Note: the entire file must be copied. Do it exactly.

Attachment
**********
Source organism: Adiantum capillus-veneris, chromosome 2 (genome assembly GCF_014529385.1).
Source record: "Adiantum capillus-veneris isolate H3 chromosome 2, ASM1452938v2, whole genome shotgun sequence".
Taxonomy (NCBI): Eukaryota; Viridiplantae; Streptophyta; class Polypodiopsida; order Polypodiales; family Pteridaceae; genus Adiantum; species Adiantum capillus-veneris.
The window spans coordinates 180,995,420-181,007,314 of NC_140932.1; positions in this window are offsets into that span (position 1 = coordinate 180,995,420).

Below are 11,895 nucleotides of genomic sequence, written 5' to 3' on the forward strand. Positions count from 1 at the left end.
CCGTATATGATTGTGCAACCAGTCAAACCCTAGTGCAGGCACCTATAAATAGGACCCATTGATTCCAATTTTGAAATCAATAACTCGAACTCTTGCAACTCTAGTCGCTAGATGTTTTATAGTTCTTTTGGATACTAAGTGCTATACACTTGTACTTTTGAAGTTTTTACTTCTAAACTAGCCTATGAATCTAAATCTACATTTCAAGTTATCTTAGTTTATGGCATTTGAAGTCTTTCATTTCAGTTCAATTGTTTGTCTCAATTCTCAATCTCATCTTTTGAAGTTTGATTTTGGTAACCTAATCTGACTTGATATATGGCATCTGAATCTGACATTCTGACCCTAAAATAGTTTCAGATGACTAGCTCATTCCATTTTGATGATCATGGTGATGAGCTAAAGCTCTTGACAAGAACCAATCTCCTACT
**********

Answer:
Source organism: Adiantum capillus-veneris, chromosome 2 (genome assembly GCF_014529385.1).
Source record: "Adiantum capillus-veneris isolate H3 chromosome 2, ASM1452938v2, whole genome shotgun sequence".
Taxonomy (NCBI): Eukaryota; Viridiplantae; Streptophyta; class Polypodiopsida; order Polypodiales; family Pteridaceae; genus Adiantum; species Adiantum capillus-veneris.
The window spans coordinates 180,995,420-181,007,314 of NC_140932.1; positions in this window are offsets into that span (position 1 = coordinate 180,995,420).

Below are 11,895 nucleotides of genomic sequence, written 5' to 3' on the forward strand. Positions count from 1 at the left end.
CCGTATATGATTGTGCAACCAGTCAAACCCTAGTGCAGGCACCTATAAATAGGACCCATTGATTCCAATTTTGAAATCAATAACTCGAACTCTTGCAACTCTAGTCGCTAGATGTTTTATAGTTCTTTTGGATACTAAGTGCTATACACTTGTACTTTTGAAGTTTTTACTTCTAAACTAGCCTATGAATCTAAATCTACATTTCAAGTTATCTTAGTTTATGGCATTTGAAGTCTTTCATTTCAGTTCAATTGTTTGTCTCAATTCTCAATCTCATCTTTTGAAGTTTGATTTTGGTAACCTAATCTGACTTGATATATGGCATCTGAATCTGACATTCTGACCCTAAAATAGTTTCAGATGACTAGCTCATTCCATTTTGATGATCATGGTGATGAGCTAAAGCTCTTGACAAGAACCAATCTCCTACT